Passing through a lock takes the time it takes. There is nothing you can do to increase the speed at which water enters or drains out of a lock. So like our gallant lock workers here, sit on the beam and relax.


There were getting to be more canal watchers about. Once upon a time people watching canal boats were called gongoozlers. Soon we had them in droves.


That’s my wife at the back of the boat. She was in charge of the boat at the time. On the front is one of her old school friends. It must have been the men doing the work at that time.


The gathering gongoozlers watch and snap photos of our Boat (we don’t own it, it was hired). The boat is out of sight, deep in the lock.


I snap a photo of people taking photos of our boat. It was now lunch time, clearly the time for the boat watchers.


A pair of Canada geese are uninterested in people – unless they feed them.


This is an old school friend of mine – married to my wife’s old school friend. He’s resting on a beam again whilst a lock fills

Permanent moorings.


We moored here for a while to enjoy a spot of lunch. Our mooring was not permanent and had a 24 hour limit.

My photos don’t really convey the almost continuous sight of cameras of all kinds pointing at us as we worked the locks or the boat. I dare say we’ll be on dozens, even hundreds of personal pages by now.




Swan attack

March 1, 2015

Like most people, I love swans but am just a bit wary of them. They are big and brave and stories abound about how a swan’s wing can break human bones. And when nesting or with young cygnets, they can put up unlikely challenges.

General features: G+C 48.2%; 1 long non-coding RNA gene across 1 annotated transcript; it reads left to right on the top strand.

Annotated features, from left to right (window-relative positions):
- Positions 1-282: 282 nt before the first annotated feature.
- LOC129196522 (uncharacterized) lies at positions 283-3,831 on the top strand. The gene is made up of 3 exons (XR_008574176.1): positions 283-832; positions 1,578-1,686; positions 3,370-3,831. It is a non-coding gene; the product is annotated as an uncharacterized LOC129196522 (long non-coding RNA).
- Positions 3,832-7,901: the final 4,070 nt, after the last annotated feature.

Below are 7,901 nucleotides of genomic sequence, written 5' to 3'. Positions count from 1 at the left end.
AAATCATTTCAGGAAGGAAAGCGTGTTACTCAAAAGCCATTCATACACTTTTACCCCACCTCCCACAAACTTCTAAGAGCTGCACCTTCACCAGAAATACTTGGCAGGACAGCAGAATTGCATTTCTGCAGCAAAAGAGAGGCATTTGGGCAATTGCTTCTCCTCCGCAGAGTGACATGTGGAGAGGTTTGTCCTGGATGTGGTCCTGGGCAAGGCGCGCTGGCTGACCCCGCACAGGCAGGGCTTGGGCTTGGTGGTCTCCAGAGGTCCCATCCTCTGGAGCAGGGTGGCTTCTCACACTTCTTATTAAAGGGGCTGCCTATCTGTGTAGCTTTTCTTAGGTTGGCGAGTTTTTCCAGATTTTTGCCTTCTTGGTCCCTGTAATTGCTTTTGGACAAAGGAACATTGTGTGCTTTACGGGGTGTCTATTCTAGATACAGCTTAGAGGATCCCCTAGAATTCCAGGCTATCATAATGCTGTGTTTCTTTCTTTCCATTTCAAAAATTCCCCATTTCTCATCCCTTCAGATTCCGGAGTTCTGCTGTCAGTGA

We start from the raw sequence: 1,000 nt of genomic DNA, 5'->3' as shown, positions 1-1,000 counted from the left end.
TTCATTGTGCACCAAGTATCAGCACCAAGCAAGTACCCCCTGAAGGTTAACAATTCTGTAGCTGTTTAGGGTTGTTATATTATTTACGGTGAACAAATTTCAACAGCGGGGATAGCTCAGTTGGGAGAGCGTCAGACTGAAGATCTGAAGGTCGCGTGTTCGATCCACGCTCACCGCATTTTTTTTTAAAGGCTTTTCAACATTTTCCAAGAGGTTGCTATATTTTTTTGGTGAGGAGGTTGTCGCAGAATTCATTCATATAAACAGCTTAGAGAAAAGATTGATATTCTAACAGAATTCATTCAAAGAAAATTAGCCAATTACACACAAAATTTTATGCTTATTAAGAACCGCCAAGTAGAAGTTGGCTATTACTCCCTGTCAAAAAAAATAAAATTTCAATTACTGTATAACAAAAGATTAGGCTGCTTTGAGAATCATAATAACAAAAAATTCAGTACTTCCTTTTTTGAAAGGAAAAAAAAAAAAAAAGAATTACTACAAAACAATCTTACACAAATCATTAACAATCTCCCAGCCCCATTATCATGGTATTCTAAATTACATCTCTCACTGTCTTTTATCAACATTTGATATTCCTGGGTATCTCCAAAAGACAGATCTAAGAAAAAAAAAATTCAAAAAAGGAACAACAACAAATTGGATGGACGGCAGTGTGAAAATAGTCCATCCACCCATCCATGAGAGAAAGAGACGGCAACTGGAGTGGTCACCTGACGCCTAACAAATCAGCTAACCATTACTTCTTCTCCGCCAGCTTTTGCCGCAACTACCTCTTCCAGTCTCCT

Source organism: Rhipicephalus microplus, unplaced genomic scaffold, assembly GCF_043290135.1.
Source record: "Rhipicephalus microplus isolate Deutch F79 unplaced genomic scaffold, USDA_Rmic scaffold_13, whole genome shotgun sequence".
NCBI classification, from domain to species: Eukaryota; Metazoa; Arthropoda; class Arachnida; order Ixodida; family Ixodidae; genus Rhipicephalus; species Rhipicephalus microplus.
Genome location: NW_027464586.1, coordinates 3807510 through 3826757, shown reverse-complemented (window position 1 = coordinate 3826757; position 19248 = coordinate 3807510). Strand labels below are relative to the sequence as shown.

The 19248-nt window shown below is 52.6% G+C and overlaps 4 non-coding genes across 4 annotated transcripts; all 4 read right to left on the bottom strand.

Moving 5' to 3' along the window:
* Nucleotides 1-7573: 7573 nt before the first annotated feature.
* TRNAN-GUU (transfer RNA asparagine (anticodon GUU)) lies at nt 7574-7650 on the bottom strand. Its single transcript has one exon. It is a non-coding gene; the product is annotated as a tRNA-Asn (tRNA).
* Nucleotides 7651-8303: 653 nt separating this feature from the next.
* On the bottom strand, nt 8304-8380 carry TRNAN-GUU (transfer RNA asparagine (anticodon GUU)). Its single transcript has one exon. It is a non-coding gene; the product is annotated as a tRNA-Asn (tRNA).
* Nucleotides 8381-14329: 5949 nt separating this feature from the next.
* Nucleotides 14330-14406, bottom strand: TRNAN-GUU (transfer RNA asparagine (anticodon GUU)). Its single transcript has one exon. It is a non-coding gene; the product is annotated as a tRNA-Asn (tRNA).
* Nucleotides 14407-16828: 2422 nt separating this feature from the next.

Back in 2009 I was given a birthday present of a family day out, hiring a day boat on the Long Pound of the Kennet and Avon Canal. We came under a swan attack as we passed close by a nest, actually close to a bridge I have featured on this blog called Ladies Bridge. Our boat wasn’t huge, but it had six adults on board and however plucky a swan might be it wasn’t going to stop us.


He probably thinks he won the battle, for we cruised on and didn’t disturb his mate on the nest.

A game that gets called ‘Trains’ in this family has also featured before on this blog in a post I called ‘trains in a tent’. This picture could be captioned ‘Trains in a Boat’.


Hmm, my bet is that the blues went on to be the winners. As per usual, there has been a brew up.

Thanks to my children and their other halves for a grand day out. And what a lot has happened since then. Other halves have become spouses and we now have three grandchildren. We of the senior generation have retired and seem to be busy as ever. What a wonderful life it is.

“My” Canal

October 6, 2013

Back at Christmas 1998 my daughter gave me a present of a length of canal. It wasn’t actually ownership; it was a way of giving money to assist with keeping our local Kennet and Avon Canal in good order. But with a certificate, it felt like ownership and so there is a one metre length of the canal near Allington that I take a proprietorial interest in.